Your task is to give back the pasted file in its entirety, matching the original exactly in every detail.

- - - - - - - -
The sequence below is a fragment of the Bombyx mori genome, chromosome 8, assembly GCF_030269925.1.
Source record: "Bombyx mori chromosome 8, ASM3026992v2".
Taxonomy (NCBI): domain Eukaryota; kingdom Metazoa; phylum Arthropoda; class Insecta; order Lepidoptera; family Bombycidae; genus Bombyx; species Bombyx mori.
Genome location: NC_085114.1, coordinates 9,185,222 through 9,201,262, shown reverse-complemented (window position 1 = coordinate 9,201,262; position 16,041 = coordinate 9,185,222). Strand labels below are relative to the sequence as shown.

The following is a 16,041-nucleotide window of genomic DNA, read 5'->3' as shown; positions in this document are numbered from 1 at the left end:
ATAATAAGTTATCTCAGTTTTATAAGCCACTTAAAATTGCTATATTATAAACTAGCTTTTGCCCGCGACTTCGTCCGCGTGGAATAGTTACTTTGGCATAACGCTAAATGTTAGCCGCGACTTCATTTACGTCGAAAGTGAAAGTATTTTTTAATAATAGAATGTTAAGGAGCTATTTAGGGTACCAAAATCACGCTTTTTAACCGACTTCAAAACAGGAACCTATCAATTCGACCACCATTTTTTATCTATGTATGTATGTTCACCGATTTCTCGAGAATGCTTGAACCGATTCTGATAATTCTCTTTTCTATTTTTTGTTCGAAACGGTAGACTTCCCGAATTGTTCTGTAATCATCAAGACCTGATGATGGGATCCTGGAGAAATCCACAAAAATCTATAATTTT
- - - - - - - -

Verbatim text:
The sequence below is a fragment of the Bombyx mori genome, chromosome 8, assembly GCF_030269925.1.
Source record: "Bombyx mori chromosome 8, ASM3026992v2".
Taxonomy (NCBI): domain Eukaryota; kingdom Metazoa; phylum Arthropoda; class Insecta; order Lepidoptera; family Bombycidae; genus Bombyx; species Bombyx mori.
Genome location: NC_085114.1, coordinates 9,185,222 through 9,201,262, shown reverse-complemented (window position 1 = coordinate 9,201,262; position 16,041 = coordinate 9,185,222). Strand labels below are relative to the sequence as shown.

The following is a 16,041-nucleotide window of genomic DNA, read 5'->3' as shown; positions in this document are numbered from 1 at the left end:
ATAATAAGTTATCTCAGTTTTATAAGCCACTTAAAATTGCTATATTATAAACTAGCTTTTGCCCGCGACTTCGTCCGCGTGGAATAGTTACTTTGGCATAACGCTAAATGTTAGCCGCGACTTCATTTACGTCGAAAGTGAAAGTATTTTTTAATAATAGAATGTTAAGGAGCTATTTAGGGTACCAAAATCACGCTTTTTAACCGACTTCAAAACAGGAACCTATCAATTCGACCACCATTTTTTATCTATGTATGTATGTTCACCGATTTCTCGAGAATGCTTGAACCGATTCTGATAATTCTCTTTTCTATTTTTTGTTCGAAACGGTAGACTTCCCGAATTGTTCTGTAATCATCAAGACCTGATGATGGGATCCTGGAGAAATCCACAAAAATCTATAATTTT